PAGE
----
AGU urges national funding agencies to create substantial research programs on AM and to embed them, where appropriate, in existing larger programs on climate science because much of the knowledge needed to understand AM systems overlaps heavily with the knowledge needed to understand the changing climate system. Since 2009, several groups have advocated AM research programs. These include the U.S. National Academies,iv whose findings on this topic AGU endorses. Such research, if conducted openly with introspection and self-scrutiny as befits the global scientific community, could help diffuse information widely and also help facilitate the development of appropriate international norms about testing and evaluation of AM systems. AGU is concerned that scientific discussions around AM are taking place mainly in a small number of western countries. A proper and full evaluation of potential uses and impacts of AM will require a broader dialogue that engages more societies and the broader public.
While much can be learned from laboratory and modeling research, AGU finds that robust AM research programs must recognize that important advances in knowledge may also require field experiments. Decisions about where and how to conduct field experiments are best left to competent authorities that already oversee such questions; where adequate national oversight does not exist, active efforts will be needed to build that capacity.
AGU is concerned that the debate over research funding for CDR and AM has been prone to paralysis. While legitimate concerns have been raised about scalability and the side effects of climate intervention schemes, those same concerns have been used to block funding of the research that could help understand and address them. The reality is that climate change is happening, and it too creates risks; balancing those risks is essential to effective policy strategies. There are currently no large public research programs on climate intervention and only a few private sector efforts aimed at advancing particular technologies. Public sector research programs are essential to ensuring transparency and an adequate coverage and level of research support.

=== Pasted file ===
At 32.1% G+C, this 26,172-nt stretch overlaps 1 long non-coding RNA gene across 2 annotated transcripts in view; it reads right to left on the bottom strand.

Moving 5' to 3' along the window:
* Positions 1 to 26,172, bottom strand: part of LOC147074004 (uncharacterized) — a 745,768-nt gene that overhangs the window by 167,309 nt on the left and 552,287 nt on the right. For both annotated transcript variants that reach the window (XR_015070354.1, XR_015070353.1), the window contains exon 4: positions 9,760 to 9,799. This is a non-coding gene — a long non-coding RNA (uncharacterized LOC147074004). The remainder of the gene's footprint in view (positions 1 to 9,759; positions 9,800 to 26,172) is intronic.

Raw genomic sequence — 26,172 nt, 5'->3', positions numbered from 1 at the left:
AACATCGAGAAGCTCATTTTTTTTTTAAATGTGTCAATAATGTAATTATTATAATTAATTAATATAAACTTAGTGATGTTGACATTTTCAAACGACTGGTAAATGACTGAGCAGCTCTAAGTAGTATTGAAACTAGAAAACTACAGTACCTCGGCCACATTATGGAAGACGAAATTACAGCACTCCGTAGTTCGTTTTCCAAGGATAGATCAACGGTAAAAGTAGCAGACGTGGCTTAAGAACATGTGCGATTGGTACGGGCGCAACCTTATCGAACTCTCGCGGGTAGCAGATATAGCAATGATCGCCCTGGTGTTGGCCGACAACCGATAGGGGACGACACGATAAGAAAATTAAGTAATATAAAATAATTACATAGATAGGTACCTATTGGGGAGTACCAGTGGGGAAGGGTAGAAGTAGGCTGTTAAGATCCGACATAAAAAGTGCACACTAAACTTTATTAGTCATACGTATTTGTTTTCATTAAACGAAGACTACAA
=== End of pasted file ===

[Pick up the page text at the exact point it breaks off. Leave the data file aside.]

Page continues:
CDR and AM cannot substitute for deep cuts in emissions or the need for adaptation, but it is possible that they could contribute to a comprehensive risk-management strategy aimed at reducing the harms of climate change.
Adopted by AGU on 12 January 2018. Based on an earlier statement adopted by AGU on 13 December 2009 in collaboration with the American Meteorological Society (as adopted by the AMS Council on 20 July 2009) which was revised and reaffirmed February 2012.
iii National Research Council, 2015: Climate Intervention: Carbon Dioxide Removal and Reliable Sequestration (Washington, DC: The National Academies Press) https://doi.org/10.17226/18805
iv National Research Council, 2015: Climate Intervention: Reflecting Sunlight to Cool Earth (Washington, DC: The National Academies Press) https://doi.org/10.17226/18988